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Author Topic: Drake Law Faculty Bumbles Writing Exams, Will Students Suffer?  (Read 16665 times)

ISUCKATTHIS

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Re: Drake Law Faculty Bumbles Writing Exams, Will Students Suffer?
« Reply #80 on: May 07, 2009, 01:16:25 PM »
"Obviously, you're free to disagree with me, but without any analysis, it's just stubbornness and not a debate."

Fair, but I'm too tired to reiterate.  I'll try to find the relevant posts and bring them back up to the surface.

Sucks that you think I'm a "jerk," but I can live with that.

ISUCKATTHIS

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Re: Drake Law Faculty Bumbles Writing Exams, Will Students Suffer?
« Reply #81 on: May 07, 2009, 01:17:11 PM »
ISUCKATTHIS, can you please provide an affirmative proposal for what you think should happen?

That's a much harder question and I am not qualified to address it.  I'll take a stab anyway.

In order to answer this question comprehensively, you'd have to know how many students were affected.

Probably the best solution, if it is possible, is to curve separately those students taking the test under different conditions.  That would mean having a separate curve for all those students whose exams were misformatted.  The obvious problem with this idea is that there may be an insufficient number of such students to form a normal distribution. 

Another, less fair solution would be to re-weight the questions for all or a portion of the students according to their exam's format.  Students with the proper format would get the exams with the original weighting scheme, students with an improper format would get a weighting scheme that compensated for their misallocation of time during the exam.  This would mean de-emphasizing the latter two questions in the weighting scheme.

Finally, if all else fails, one or all of the following imperfect solutions could be applied:  1) the formatting and/or organization of essay answers to the latter two questions could be officially disregarded by the administration in the grading process (i.e., grading for content only), 2) students with misformatted exams could be given compensatory points or 3) the last two questions could be disregarded in the grading process.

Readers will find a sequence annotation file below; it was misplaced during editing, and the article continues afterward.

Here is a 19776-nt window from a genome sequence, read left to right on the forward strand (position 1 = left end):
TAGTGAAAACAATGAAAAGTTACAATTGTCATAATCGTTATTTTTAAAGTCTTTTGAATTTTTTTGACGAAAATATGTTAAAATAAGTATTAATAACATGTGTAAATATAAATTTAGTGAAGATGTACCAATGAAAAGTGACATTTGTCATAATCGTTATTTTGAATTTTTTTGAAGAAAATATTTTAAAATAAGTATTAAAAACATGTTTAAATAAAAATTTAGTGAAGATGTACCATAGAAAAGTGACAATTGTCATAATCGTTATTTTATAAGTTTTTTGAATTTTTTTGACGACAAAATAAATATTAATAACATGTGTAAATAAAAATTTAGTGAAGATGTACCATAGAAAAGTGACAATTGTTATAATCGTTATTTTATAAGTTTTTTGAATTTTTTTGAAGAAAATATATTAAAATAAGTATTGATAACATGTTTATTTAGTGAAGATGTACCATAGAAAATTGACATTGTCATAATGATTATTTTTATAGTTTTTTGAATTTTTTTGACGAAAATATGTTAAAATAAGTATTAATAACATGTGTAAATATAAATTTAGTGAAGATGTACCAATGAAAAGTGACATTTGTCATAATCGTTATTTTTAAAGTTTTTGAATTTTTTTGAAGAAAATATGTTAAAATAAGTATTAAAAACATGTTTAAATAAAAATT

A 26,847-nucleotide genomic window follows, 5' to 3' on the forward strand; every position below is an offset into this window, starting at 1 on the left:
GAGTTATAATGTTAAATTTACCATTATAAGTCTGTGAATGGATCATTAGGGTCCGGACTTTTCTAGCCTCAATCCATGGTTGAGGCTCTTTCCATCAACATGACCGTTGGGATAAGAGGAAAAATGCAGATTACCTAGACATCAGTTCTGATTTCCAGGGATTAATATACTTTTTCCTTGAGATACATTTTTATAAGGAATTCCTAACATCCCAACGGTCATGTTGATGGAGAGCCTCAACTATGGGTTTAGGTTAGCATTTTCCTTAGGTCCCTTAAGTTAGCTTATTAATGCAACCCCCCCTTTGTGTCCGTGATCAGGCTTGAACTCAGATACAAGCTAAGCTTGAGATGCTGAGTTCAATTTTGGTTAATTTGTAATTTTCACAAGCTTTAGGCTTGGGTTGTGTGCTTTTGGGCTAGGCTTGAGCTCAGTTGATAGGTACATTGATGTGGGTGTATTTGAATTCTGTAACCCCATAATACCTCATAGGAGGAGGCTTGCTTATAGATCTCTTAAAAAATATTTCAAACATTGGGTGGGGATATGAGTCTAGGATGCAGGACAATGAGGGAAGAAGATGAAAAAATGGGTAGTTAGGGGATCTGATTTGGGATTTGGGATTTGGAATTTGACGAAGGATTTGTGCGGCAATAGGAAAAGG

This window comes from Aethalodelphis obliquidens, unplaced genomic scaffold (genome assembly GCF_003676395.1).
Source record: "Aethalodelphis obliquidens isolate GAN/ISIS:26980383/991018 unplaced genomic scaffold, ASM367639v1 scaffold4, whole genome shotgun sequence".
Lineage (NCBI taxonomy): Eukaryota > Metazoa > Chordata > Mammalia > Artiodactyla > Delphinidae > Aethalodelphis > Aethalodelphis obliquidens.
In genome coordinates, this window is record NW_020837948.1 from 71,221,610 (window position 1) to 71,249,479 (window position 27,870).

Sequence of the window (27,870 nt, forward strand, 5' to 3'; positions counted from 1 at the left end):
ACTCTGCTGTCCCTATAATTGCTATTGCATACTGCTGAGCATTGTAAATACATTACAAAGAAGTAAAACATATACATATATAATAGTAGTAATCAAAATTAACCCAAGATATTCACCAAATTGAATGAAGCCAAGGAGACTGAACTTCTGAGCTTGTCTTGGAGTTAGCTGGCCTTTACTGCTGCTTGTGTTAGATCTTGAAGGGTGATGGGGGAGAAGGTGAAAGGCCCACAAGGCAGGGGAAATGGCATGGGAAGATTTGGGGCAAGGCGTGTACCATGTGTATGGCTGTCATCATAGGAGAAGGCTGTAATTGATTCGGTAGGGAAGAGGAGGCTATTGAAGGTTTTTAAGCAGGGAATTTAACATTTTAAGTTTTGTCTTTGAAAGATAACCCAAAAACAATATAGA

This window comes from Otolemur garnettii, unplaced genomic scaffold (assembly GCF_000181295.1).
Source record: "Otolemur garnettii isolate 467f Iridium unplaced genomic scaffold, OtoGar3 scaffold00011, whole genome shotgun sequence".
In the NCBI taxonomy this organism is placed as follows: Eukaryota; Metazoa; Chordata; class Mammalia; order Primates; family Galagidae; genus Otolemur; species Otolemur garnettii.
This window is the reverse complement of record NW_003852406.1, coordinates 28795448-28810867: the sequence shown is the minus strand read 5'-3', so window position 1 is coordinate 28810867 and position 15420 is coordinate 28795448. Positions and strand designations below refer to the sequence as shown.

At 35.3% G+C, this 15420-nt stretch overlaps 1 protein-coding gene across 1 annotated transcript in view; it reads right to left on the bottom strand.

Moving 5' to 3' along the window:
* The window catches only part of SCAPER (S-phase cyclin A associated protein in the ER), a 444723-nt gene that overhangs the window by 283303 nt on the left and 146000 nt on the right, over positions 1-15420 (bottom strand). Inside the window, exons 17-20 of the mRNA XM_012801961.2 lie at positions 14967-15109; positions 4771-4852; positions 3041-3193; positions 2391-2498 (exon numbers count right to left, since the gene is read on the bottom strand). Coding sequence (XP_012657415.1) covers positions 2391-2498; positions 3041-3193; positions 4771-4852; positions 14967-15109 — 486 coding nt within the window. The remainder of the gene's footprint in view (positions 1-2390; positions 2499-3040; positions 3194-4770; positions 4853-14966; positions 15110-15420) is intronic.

Miss P

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Re: Drake Law Faculty Bumbles Writing Exams, Will Students Suffer?
« Reply #82 on: May 07, 2009, 01:22:26 PM »
You keep adding things into your post; I can't keep up.

Your personal anecdotes are interesting, but I don't think they break any new ground.  I think you would have hard time arguing that your missing multiple choice questions based on something the professor said would put you at a disadvantage relative to other students if they all had the same exam.  Don't get me wrong, I sympathize and that sucks (and, in an ideal world, I don't think it should be held against you).  However, you can't argue that you were being treated unfairly with respect to other students... unless I missed something.  In that case I agree that it really was your oversight, not the professor's.  In the other, I think you were right to challenge the admin.  That situation was patently unfair and left some students advantaged over others.  You were totally and completely right to have the administration correct the error. 

The OP's situation clearly falls somewhere in between.  I think it's closer to the exam timing issue.

No, no new ground.  My point is that your accusation that people taking my position are hypercompetitive hypocrites completely lacking in empathy for their fellow students is off the mark.  In the situation where I thought an exam had been administered unfairly, I protested for weeks even though I expected my own grade to suffer, and in the situation where my personal oversight led me to do worse on an exam than I had hoped (B+), I sucked it up.  

And we disagree about the last bit: the poor copying was an administrative oversight, but failing to look through the questions before allotting her time was the student's.  I have taken approximately 20 law school exams at this point, and I honestly can't imagine that flipping through the extra instruction sheets and trying to figure out the number of questions on the exam would take more than 60 seconds.  And I am -- as my last anecdote indicates -- obviously not the most organized or confident test-taker.  Would my heart race a little extra?  Probably.  Is this anything like getting half an hour less than your fellow students?  No way.
That's cool how you referenced a case.

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ISUCKATTHIS